As the offensive coordinator at Virginia, new Eagles quarterbacks coach Bill Lazor joined the rest of the football-loving world in watching from afar as Chip Kelly's Oregon offenses put up points in bunches every Saturday. When the two schools announced that they would play for the first time in 2013, Lazor began working to decipher Oregon's offense.
That is, until Kelly signed on with the Eagles and asked Lazor to join him in Philadelphia.
As Kelly's quarterbacks coach, Lazor will be charged with getting the most out of a group of players with diverse and game-tested talent. His priority will be to improve each quarterback's strengths while minimizing their weaknesses.
"I have to make sure that the things they're really good at, I've given them the chance to be the best in the league," Lazor said. "Then I have to take their weaknesses and try to chip away at those. It's a balancing act."
At the moment, the Eagles employ four quarterbacks:
While this will be Lazor's first chance to work one-on-one with Vick, it's not the first time the two have worked together under one roof. Lazor's first NFL job was as an offensive assistant in Atlanta during the 2003 season. Because of his familiarity with how Vick approaches the game, Lazor is confident that he'll be able to help Vick build on his previous successes.
"There are a whole lot of guys in this league who have talent and abilities. But the ones who become great are the ones who put that together with the great desire to work at it," Lazor explained. "I'm excited because I know Michael's competitiveness. I think, watching the video, you see a skill set. You can probably watch ESPN highlights to see what his physical skill set is. But I've had enough knowledge of him first-hand, being in the meetings and watching him on the field and watching him accept coaching, that I have great confidence that it's going to work."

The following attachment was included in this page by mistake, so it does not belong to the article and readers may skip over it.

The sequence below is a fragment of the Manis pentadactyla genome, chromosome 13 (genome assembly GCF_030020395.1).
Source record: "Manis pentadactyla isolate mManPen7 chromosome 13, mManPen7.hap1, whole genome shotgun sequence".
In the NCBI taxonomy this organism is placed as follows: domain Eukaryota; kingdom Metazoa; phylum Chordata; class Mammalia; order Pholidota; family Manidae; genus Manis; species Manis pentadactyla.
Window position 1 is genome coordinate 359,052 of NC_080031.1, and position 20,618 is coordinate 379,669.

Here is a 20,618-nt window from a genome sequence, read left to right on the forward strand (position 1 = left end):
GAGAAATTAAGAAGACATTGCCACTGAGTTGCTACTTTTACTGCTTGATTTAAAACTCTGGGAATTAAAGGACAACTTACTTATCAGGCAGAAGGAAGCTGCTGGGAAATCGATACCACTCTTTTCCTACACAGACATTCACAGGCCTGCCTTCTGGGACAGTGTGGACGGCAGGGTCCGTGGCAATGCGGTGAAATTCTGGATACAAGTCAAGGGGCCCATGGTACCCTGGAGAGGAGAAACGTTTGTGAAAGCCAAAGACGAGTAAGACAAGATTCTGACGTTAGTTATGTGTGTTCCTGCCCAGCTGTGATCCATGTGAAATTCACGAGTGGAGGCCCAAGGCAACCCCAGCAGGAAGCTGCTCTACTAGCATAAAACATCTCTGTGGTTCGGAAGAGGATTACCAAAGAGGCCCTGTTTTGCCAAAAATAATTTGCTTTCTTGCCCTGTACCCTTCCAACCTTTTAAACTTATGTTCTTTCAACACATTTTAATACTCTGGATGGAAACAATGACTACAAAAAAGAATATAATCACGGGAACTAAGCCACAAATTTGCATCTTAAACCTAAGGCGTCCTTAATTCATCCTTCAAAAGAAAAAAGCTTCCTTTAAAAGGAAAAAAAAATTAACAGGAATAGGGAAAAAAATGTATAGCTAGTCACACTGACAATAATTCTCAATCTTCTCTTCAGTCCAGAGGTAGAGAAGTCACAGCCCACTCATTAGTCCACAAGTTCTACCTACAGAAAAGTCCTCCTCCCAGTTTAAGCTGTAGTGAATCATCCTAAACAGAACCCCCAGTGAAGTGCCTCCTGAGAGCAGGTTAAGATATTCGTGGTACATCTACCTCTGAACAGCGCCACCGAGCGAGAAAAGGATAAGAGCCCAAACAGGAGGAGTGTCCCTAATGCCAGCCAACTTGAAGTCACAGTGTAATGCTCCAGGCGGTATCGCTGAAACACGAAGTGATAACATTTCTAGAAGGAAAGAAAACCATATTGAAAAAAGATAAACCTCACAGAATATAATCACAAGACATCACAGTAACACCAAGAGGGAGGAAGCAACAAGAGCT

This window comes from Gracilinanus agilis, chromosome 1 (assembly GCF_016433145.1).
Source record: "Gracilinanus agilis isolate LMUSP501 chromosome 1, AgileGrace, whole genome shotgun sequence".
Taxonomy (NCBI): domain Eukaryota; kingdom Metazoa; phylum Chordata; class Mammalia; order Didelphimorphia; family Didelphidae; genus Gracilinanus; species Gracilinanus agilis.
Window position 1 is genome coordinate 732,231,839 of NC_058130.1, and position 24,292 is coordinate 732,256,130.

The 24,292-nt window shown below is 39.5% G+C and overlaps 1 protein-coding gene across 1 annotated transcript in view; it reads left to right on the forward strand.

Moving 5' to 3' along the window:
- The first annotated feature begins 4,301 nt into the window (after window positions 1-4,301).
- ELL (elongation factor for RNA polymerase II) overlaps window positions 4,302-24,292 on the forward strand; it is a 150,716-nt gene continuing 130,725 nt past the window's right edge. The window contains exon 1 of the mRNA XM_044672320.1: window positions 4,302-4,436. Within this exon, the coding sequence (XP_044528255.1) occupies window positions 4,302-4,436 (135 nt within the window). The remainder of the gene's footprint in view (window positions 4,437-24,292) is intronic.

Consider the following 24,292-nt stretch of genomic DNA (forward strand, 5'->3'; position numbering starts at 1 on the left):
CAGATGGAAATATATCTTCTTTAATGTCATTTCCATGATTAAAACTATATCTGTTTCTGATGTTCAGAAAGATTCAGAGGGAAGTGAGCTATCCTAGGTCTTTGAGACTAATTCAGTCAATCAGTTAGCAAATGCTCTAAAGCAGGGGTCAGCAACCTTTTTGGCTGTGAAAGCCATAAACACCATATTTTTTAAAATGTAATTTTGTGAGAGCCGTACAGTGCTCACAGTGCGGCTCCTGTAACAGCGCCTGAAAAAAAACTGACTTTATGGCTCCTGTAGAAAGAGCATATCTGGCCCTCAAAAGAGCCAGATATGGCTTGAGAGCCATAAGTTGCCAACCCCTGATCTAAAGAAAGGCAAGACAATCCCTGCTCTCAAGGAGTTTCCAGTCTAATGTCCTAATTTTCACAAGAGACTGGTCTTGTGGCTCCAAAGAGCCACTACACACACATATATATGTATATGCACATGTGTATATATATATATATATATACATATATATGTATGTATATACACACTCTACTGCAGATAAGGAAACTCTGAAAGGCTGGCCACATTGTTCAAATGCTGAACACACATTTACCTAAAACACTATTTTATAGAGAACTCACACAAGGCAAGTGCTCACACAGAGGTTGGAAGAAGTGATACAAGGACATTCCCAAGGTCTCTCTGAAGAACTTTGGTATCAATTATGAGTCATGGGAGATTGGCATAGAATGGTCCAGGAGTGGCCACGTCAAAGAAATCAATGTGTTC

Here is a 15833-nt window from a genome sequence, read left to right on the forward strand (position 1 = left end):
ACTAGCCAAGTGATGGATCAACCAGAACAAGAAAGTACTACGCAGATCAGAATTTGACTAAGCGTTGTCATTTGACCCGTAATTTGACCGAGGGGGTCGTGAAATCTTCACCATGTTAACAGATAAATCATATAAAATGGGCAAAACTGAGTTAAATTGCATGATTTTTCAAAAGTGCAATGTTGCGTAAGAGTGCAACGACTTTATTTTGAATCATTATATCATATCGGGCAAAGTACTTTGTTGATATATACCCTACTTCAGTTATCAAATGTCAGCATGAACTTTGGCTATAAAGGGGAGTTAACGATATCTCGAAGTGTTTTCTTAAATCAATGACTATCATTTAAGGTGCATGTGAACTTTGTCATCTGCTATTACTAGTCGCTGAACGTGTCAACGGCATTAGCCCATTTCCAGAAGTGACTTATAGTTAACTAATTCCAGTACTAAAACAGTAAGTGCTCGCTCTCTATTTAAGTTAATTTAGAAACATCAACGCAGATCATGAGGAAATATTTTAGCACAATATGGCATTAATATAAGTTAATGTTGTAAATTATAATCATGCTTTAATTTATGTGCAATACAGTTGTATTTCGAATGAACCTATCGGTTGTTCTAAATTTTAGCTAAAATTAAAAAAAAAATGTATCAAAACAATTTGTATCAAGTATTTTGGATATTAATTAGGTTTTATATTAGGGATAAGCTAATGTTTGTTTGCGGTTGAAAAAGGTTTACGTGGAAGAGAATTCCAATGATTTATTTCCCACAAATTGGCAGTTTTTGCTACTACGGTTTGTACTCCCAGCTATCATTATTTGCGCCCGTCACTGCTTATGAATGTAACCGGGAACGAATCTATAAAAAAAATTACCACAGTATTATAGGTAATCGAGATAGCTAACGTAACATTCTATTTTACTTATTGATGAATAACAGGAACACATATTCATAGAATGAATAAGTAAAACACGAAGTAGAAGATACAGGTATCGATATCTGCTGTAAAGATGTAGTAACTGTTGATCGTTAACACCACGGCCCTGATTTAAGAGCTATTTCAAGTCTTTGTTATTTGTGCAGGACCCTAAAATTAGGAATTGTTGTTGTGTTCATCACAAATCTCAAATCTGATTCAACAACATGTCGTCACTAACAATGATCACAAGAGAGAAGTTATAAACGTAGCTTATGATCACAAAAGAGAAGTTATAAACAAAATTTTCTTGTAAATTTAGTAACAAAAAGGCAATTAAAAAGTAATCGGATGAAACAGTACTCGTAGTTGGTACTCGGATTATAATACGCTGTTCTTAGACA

As for Foles, Lazor sees a quarterback on film who displays the kind of poise that is uncommon in the NFL, even among veterans.
"When he was in the pocket in the National Football League, he looked like he belonged," Lazor said. "He had a certain poise and calmness to him. He looked like he could play the game; it wasn't going too fast for him. It looked like, from a video perspective, he had a confidence about him. I was really impressed.
"You see a lot of guys come into this league, even years into their development, who don't give you that sense when they're in the pocket. They're jittery; their feet are moving. (Foles') head was calm, moving through the progression; his feet were calm. So I said, ‘This guy looks like he can handle himself.'"
The Eagles' quarterback competition, obviously, will be worth watching as the winner will be given the keys to Kelly's offense. For Lazor, the thrill is being able to coach a talented stable of quarterbacks, who each bring talent and unique traits to the table.
"I think it's a talented position here," he said. "I think there are some teams in the National Football League that probably feel like they aren't talented enough. I feel like we have talent at the position."
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